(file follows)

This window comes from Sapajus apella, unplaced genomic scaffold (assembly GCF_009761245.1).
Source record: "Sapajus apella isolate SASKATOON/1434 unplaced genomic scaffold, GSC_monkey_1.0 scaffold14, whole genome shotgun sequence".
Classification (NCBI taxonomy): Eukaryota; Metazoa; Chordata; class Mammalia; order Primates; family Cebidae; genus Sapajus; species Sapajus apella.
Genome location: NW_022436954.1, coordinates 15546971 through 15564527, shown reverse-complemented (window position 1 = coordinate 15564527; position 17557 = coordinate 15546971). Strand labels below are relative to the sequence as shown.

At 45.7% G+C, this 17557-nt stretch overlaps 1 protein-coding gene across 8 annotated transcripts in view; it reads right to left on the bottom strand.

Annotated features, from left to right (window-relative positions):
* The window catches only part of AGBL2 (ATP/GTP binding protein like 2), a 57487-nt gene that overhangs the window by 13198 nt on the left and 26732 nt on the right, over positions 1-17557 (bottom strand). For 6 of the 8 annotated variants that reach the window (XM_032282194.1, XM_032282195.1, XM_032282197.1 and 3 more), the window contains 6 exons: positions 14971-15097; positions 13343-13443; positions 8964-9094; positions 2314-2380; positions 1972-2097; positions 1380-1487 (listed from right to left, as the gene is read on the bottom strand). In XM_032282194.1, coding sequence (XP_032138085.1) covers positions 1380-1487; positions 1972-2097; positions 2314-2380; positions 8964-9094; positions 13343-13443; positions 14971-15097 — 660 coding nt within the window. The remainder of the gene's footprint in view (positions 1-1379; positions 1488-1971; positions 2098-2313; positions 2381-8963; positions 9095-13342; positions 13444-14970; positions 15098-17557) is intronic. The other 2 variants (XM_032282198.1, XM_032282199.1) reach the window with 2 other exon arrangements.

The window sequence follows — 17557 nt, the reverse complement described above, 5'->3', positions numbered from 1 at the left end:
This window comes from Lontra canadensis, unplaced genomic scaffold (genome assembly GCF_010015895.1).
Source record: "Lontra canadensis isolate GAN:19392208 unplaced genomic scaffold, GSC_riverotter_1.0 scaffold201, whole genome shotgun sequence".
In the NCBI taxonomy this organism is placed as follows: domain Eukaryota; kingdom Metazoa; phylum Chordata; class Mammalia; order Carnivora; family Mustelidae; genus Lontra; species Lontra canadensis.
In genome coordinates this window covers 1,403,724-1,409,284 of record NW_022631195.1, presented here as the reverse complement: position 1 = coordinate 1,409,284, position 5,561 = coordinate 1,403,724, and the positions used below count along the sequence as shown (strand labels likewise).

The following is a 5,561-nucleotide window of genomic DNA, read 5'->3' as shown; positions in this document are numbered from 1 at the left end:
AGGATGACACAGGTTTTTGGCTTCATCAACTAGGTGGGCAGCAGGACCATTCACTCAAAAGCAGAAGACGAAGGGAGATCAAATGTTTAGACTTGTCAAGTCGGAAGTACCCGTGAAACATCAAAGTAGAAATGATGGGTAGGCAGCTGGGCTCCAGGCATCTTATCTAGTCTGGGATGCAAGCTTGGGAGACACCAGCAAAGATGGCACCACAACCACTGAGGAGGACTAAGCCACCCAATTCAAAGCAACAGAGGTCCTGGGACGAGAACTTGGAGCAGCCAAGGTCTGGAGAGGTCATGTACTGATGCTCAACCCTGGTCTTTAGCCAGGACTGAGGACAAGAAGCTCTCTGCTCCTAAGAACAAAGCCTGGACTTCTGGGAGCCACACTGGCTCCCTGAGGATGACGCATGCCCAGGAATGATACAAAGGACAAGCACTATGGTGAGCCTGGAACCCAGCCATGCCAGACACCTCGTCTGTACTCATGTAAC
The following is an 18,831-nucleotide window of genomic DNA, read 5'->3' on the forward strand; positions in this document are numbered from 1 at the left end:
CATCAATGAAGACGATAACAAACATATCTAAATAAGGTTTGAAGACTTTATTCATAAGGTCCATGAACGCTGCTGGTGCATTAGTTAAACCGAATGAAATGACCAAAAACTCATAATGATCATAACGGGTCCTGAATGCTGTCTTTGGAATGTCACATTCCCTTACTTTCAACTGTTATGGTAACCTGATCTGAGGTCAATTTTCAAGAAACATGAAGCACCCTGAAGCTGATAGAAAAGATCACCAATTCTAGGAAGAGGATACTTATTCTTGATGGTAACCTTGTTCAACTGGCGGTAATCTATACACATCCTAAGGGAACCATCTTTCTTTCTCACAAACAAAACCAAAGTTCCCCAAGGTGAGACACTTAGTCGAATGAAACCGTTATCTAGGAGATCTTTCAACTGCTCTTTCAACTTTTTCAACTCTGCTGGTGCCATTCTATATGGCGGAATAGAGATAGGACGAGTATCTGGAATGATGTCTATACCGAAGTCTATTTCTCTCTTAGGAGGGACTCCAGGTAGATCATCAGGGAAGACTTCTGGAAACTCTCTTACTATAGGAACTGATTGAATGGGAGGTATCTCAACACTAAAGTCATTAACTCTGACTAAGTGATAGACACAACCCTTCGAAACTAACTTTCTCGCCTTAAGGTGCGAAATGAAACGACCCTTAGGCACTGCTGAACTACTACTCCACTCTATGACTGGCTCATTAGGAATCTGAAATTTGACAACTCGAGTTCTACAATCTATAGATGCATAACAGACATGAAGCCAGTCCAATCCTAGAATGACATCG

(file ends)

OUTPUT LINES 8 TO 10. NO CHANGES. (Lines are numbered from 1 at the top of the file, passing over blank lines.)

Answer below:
The window sequence follows — 17557 nt, the reverse complement described above, 5'->3', positions numbered from 1 at the left end:
This window comes from Lontra canadensis, unplaced genomic scaffold (genome assembly GCF_010015895.1).
Source record: "Lontra canadensis isolate GAN:19392208 unplaced genomic scaffold, GSC_riverotter_1.0 scaffold201, whole genome shotgun sequence".